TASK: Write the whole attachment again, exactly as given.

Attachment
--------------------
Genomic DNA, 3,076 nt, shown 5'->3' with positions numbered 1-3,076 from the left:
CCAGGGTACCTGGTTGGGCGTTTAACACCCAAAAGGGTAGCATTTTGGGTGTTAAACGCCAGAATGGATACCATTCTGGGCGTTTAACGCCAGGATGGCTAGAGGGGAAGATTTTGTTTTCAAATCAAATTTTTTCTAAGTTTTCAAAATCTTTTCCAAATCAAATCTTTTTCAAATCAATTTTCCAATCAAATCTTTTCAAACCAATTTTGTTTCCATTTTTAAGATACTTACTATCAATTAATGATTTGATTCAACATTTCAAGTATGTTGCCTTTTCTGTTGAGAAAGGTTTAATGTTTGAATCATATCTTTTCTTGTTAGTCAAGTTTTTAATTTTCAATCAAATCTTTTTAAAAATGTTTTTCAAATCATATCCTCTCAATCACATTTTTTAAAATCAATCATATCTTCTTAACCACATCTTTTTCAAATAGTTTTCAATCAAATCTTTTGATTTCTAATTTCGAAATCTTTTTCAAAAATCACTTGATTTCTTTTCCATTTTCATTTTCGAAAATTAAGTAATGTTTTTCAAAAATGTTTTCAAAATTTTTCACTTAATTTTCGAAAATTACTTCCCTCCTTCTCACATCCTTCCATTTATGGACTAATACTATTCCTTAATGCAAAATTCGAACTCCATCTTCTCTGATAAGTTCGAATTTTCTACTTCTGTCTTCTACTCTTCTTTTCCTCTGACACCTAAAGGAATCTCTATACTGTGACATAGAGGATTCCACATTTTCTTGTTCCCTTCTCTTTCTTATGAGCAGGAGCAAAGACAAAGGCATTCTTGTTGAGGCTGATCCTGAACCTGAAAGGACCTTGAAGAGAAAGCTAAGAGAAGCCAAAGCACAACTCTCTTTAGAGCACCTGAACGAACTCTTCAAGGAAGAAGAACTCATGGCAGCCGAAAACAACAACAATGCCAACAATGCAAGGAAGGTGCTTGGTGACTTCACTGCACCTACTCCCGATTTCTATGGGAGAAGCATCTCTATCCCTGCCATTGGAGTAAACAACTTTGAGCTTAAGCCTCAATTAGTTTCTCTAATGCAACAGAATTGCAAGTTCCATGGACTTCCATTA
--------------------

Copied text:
Genomic DNA, 3,076 nt, shown 5'->3' with positions numbered 1-3,076 from the left:
CCAGGGTACCTGGTTGGGCGTTTAACACCCAAAAGGGTAGCATTTTGGGTGTTAAACGCCAGAATGGATACCATTCTGGGCGTTTAACGCCAGGATGGCTAGAGGGGAAGATTTTGTTTTCAAATCAAATTTTTTCTAAGTTTTCAAAATCTTTTCCAAATCAAATCTTTTTCAAATCAATTTTCCAATCAAATCTTTTCAAACCAATTTTGTTTCCATTTTTAAGATACTTACTATCAATTAATGATTTGATTCAACATTTCAAGTATGTTGCCTTTTCTGTTGAGAAAGGTTTAATGTTTGAATCATATCTTTTCTTGTTAGTCAAGTTTTTAATTTTCAATCAAATCTTTTTAAAAATGTTTTTCAAATCATATCCTCTCAATCACATTTTTTAAAATCAATCATATCTTCTTAACCACATCTTTTTCAAATAGTTTTCAATCAAATCTTTTGATTTCTAATTTCGAAATCTTTTTCAAAAATCACTTGATTTCTTTTCCATTTTCATTTTCGAAAATTAAGTAATGTTTTTCAAAAATGTTTTCAAAATTTTTCACTTAATTTTCGAAAATTACTTCCCTCCTTCTCACATCCTTCCATTTATGGACTAATACTATTCCTTAATGCAAAATTCGAACTCCATCTTCTCTGATAAGTTCGAATTTTCTACTTCTGTCTTCTACTCTTCTTTTCCTCTGACACCTAAAGGAATCTCTATACTGTGACATAGAGGATTCCACATTTTCTTGTTCCCTTCTCTTTCTTATGAGCAGGAGCAAAGACAAAGGCATTCTTGTTGAGGCTGATCCTGAACCTGAAAGGACCTTGAAGAGAAAGCTAAGAGAAGCCAAAGCACAACTCTCTTTAGAGCACCTGAACGAACTCTTCAAGGAAGAAGAACTCATGGCAGCCGAAAACAACAACAATGCCAACAATGCAAGGAAGGTGCTTGGTGACTTCACTGCACCTACTCCCGATTTCTATGGGAGAAGCATCTCTATCCCTGCCATTGGAGTAAACAACTTTGAGCTTAAGCCTCAATTAGTTTCTCTAATGCAACAGAATTGCAAGTTCCATGGACTTCCATTA